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UNH on Older Homes and Carbon Storage

Published Friday Feb 28, 2020

UNH on Older Homes and Carbon Storage

Lawns have long played a role in neighborhood status and curb appeal. But lawns also play an important part in the environment when it comes to carbon storage, which is the prevention of releasing carbon into the atmosphere that can increase global warming. Researchers at the University of New Hampshire found that when looking more closely at carbon storage in the soil of urban homes, the older the home, the more carbon is stored underground.

“People may not think the small ecosystem around their home, the grass, soil and vegetation, is providing a service to society,” says Alexandra Contosta, research assistant professor at UNH’s Earth Systems Research Center. “But the key to meaningful ecological carbon storage may be as close as their own backyard.”

In the study, which was published in the journal Landscape and Urban Planning, researchers from UNH and the U.S. Forest Service went digging for answers in yards of city dwellers. Because urban areas are important for understanding the global carbon cycle that can affect climate change, they wanted to see whether they could detect patterns of carbon storage in people's yards.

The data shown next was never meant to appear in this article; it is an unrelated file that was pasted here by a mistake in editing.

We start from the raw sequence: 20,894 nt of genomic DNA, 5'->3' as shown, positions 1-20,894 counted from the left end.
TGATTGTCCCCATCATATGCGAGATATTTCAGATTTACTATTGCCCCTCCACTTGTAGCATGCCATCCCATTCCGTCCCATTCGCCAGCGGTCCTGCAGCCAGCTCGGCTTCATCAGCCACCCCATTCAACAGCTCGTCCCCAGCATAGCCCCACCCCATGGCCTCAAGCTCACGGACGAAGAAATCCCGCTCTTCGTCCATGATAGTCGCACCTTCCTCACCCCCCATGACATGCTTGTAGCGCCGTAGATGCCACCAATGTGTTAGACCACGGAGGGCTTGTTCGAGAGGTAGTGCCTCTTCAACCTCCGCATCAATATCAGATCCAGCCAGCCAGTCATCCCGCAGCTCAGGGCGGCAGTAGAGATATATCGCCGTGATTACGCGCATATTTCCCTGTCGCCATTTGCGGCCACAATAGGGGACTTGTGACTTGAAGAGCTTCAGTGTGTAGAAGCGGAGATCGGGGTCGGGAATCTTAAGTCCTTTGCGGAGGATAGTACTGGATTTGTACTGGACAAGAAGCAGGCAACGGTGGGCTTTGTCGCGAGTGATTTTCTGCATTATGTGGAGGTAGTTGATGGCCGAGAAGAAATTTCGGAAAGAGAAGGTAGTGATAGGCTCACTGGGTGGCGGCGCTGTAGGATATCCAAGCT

They focused on lawns in Manchester and included a suite of variables such as the age of the building, population density, income, home value, percentage of married couples and how long residents had lived in the house. They found the largest contributing factor when it came to higher carbon storage underground was the age of the house.

“We were surprised that socioeconomic traits didn’t play a larger role,” said Contosta. “The only thing that seemed to matter was time.”

In contrast, carbon storage above ground by trees was more related to income, lifestyle, residents’ age and marital status, with housing age playing a secondary role. Housing age seemed to matter more when the tree was under 50 years of age. After that, trees on lawns with older houses tended to store less carbon. Such gardening practices as tree trimming, tree removal, and even tree planting may have also played a role.

“What it showed us is that one size does not fit all,” said Contosta. “And, when it comes to individuals interested in doing their part by helping to increase carbon storage in their own yard, there may be more than one option.”

The researchers said understanding the nuances of carbon storage in city lawns is critical for urban planning, policy-making, and management. It highlights the need for a variety of approaches tailored to protecting and enhancing urban carbon storage and minimizing carbon loss.

This study was supported by the National Aeronautics and Space Administration (NASA) Carbon Cycle Science Program.

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